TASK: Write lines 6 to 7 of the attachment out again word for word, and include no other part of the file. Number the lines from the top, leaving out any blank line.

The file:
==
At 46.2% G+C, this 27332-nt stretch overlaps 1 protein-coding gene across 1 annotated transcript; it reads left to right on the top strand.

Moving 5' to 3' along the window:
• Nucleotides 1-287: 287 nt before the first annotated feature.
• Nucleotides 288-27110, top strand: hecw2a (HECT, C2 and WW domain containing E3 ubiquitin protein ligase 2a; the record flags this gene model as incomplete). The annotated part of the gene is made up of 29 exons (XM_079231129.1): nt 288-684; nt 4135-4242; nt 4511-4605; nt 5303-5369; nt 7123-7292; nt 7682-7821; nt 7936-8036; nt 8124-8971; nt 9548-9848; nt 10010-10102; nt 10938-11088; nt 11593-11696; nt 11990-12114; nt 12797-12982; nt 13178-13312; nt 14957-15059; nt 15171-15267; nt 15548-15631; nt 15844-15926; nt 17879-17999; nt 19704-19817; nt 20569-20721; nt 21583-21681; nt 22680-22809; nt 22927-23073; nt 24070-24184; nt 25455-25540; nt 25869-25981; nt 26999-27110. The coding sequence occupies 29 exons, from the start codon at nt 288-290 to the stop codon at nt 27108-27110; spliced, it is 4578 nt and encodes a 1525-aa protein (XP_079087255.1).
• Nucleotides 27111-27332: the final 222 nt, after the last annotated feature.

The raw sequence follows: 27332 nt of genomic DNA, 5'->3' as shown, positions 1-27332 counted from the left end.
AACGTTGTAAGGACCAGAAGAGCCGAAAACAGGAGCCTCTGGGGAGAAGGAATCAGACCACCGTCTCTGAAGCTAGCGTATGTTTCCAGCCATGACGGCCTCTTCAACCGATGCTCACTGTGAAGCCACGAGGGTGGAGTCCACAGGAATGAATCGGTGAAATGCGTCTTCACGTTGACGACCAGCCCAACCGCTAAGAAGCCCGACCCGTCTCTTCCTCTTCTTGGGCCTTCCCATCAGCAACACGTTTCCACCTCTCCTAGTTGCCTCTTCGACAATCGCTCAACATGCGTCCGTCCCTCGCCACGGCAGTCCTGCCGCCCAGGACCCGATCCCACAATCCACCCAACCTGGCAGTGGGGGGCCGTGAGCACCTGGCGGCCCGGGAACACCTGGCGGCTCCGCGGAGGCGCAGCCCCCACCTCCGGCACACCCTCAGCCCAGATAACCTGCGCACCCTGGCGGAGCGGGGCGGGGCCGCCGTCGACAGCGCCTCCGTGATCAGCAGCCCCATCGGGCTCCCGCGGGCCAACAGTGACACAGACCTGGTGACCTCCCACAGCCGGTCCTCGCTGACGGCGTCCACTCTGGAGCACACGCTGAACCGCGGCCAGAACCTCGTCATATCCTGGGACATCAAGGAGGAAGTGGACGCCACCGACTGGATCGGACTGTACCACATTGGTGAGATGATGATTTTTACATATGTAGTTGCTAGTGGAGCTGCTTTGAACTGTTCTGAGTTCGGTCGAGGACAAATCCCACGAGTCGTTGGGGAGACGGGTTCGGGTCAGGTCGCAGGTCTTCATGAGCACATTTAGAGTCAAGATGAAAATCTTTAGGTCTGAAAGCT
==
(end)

The raw sequence follows: 27332 nt of genomic DNA, 5'->3' as shown, positions 1-27332 counted from the left end.
AACGTTGTAAGGACCAGAAGAGCCGAAAACAGGAGCCTCTGGGGAGAAGGAATCAGACCACCGTCTCTGAAGCTAGCGTATGTTTCCAGCCATGACGGCCTCTTCAACCGATGCTCACTGTGAAGCCACGAGGGTGGAGTCCACAGGAATGAATCGGTGAAATGCGTCTTCACGTTGACGACCAGCCCAACCGCTAAGAAGCCCGACCCGTCTCTTCCTCTTCTTGGGCCTTCCCATCAGCAACACGTTTCCACCTCTCCTAGTTGCCTCTTCGACAATCGCTCAACATGCGTCCGTCCCTCGCCACGGCAGTCCTGCCGCCCAGGACCCGATCCCACAATCCACCCAACCTGGCAGTGGGGGGCCGTGAGCACCTGGCGGCCCGGGAACACCTGGCGGCTCCGCGGAGGCGCAGCCCCCACCTCCGGCACACCCTCAGCCCAGATAACCTGCGCACCCTGGCGGAGCGGGGCGGGGCCGCCGTCGACAGCGCCTCCGTGATCAGCAGCCCCATCGGGCTCCCGCGGGCCAACAGTGACACAGACCTGGTGACCTCCCACAGCCGGTCCTCGCTGACGGCGTCCACTCTGGAGCACACGCTGAACCGCGGCCAGAACCTCGTCATATCCTGGGACATCAAGGAGGAAGTGGACGCCACCGACTGGATCGGACTGTACCACATTGGTGAGATGATGATTTTTACATATGTAGTTGCTAGTGGAGCTGCTTTGAACTGTTCTGAGTTCGGTCGAGGACAAATCCCACGAGTCGTTGGGGAGACGGGTTCGGGTCAGGTCGCAGGTCTTCATGAGCACATTTAGAGTCAAGATGAAAATCTTTAGGTCTGAAAGCT